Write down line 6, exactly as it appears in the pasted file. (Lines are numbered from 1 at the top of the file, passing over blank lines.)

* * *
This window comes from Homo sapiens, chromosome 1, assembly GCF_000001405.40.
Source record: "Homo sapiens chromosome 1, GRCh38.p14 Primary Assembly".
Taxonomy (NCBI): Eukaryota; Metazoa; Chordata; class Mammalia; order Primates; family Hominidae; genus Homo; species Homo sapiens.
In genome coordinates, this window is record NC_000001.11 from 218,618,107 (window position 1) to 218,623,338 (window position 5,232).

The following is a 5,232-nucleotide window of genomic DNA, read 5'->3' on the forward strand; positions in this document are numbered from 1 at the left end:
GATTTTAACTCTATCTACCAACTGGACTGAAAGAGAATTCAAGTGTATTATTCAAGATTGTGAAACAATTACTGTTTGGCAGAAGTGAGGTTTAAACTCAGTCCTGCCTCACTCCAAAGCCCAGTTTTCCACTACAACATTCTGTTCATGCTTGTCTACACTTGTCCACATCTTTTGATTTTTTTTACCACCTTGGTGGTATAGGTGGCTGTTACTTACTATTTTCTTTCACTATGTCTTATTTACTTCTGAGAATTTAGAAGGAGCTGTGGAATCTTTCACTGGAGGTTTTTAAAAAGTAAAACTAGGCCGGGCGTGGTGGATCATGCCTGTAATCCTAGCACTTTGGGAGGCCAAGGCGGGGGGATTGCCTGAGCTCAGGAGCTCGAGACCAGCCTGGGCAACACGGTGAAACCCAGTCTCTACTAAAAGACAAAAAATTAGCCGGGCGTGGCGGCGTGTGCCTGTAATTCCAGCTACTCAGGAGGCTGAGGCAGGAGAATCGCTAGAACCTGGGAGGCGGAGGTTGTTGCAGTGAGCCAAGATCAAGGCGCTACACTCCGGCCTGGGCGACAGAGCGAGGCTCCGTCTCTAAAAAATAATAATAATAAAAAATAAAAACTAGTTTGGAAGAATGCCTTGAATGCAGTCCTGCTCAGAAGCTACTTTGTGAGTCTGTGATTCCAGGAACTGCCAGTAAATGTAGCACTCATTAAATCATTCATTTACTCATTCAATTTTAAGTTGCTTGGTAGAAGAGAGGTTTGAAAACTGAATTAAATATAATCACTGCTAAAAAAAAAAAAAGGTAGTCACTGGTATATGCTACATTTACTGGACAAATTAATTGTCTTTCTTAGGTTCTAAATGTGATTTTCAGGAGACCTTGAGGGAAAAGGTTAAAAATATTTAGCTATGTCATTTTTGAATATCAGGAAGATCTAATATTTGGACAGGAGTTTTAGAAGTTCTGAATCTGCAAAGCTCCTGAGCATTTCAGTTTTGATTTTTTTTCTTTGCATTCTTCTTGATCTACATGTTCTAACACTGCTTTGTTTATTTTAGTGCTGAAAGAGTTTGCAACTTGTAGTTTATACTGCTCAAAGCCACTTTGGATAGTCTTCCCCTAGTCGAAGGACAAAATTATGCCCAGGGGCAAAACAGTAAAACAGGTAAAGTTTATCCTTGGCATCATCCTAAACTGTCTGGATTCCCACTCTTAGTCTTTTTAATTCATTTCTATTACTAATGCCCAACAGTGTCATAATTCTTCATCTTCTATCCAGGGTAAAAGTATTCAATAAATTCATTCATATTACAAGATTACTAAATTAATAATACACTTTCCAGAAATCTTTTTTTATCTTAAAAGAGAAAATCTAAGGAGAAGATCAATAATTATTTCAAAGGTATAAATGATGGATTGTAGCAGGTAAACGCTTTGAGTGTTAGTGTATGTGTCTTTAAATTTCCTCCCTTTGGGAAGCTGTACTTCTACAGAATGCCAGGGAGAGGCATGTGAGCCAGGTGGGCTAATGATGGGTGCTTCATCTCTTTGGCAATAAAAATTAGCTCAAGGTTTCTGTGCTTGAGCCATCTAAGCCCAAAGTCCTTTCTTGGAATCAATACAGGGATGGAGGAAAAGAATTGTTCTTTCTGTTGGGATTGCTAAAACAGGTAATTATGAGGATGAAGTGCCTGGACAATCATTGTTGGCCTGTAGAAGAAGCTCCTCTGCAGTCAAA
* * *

GATTTTAACTCTATCTACCAACTGGACTGAAAGAGAATTCAAGTGTATTATTCAAGATTGTGAAACAATTACTGTTTGGCAGAAGTGAGGTTTAAACTCAGTCCTGCCTCACTCCAAAGCCCAGTTTTCCACTACAACATTCTGTTCATGCTTGTCTACACTTGTCCACATCTTTTGATTTTTTTTACCACCTTGGTGGTATAGGTGGCTGTTACTTACTATTTTCTTTCACTATGTCTTATTTACTTCTGAGAATTTAGAAGGAGCTGTGGAATCTTTCACTGGAGGTTTTTAAAAAGTAAAACTAGGCCGGGCGTGGTGGATCATGCCTGTAATCCTAGCACTTTGGGAGGCCAAGGCGGGGGGATTGCCTGAGCTCAGGAGCTCGAGACCAGCCTGGGCAACACGGTGAAACCCAGTCTCTACTAAAAGACAAAAAATTAGCCGGGCGTGGCGGCGTGTGCCTGTAATTCCAGCTACTCAGGAGGCTGAGGCAGGAGAATCGCTAGAACCTGGGAGGCGGAGGTTGTTGCAGTGAGCCAAGATCAAGGCGCTACACTCCGGCCTGGGCGACAGAGCGAGGCTCCGTCTCTAAAAAATAATAATAATAAAAAATAAAAACTAGTTTGGAAGAATGCCTTGAATGCAGTCCTGCTCAGAAGCTACTTTGTGAGTCTGTGATTCCAGGAACTGCCAGTAAATGTAGCACTCATTAAATCATTCATTTACTCATTCAATTTTAAGTTGCTTGGTAGAAGAGAGGTTTGAAAACTGAATTAAATATAATCACTGCTAAAAAAAAAAAAAGGTAGTCACTGGTATATGCTACATTTACTGGACAAATTAATTGTCTTTCTTAGGTTCTAAATGTGATTTTCAGGAGACCTTGAGGGAAAAGGTTAAAAATATTTAGCTATGTCATTTTTGAATATCAGGAAGATCTAATATTTGGACAGGAGTTTTAGAAGTTCTGAATCTGCAAAGCTCCTGAGCATTTCAGTTTTGATTTTTTTTCTTTGCATTCTTCTTGATCTACATGTTCTAACACTGCTTTGTTTATTTTAGTGCTGAAAGAGTTTGCAACTTGTAGTTTATACTGCTCAAAGCCACTTTGGATAGTCTTCCCCTAGTCGAAGGACAAAATTATGCCCAGGGGCAAAACAGTAAAACAGGTAAAGTTTATCCTTGGCATCATCCTAAACTGTCTGGATTCCCACTCTTAGTCTTTTTAATTCATTTCTATTACTAATGCCCAACAGTGTCATAATTCTTCATCTTCTATCCAGGGTAAAAGTATTCAATAAATTCATTCATATTACAAGATTACTAAATTAATAATACACTTTCCAGAAATCTTTTTTTATCTTAAAAGAGAAAATCTAAGGAGAAGATCAATAATTATTTCAAAGGTATAAATGATGGATTGTAGCAGGTAAACGCTTTGAGTGTTAGTGTATGTGTCTTTAAATTTCCTCCCTTTGGGAAGCTGTACTTCTACAGAATGCCAGGGAGAGGCATGTGAGCCAGGTGGGCTAATGATGGGTGCTTCATCTCTTTGGCAATAAAAATTAGCTCAAGGTTTCTGTGCTTGAGCCATCTAAGCCCAAAGTCCTTTCTTGGAATCAATACAGGGATGGAGGAAAAGAATTGTTCTTTCTGTTGGGATTGCTAAAACAGGTAATTATGAGGATGAAGTGCCTGGACAATCATTGTTGGCCTGTAGAAGAAGCTCCTCTGCAGTCAAA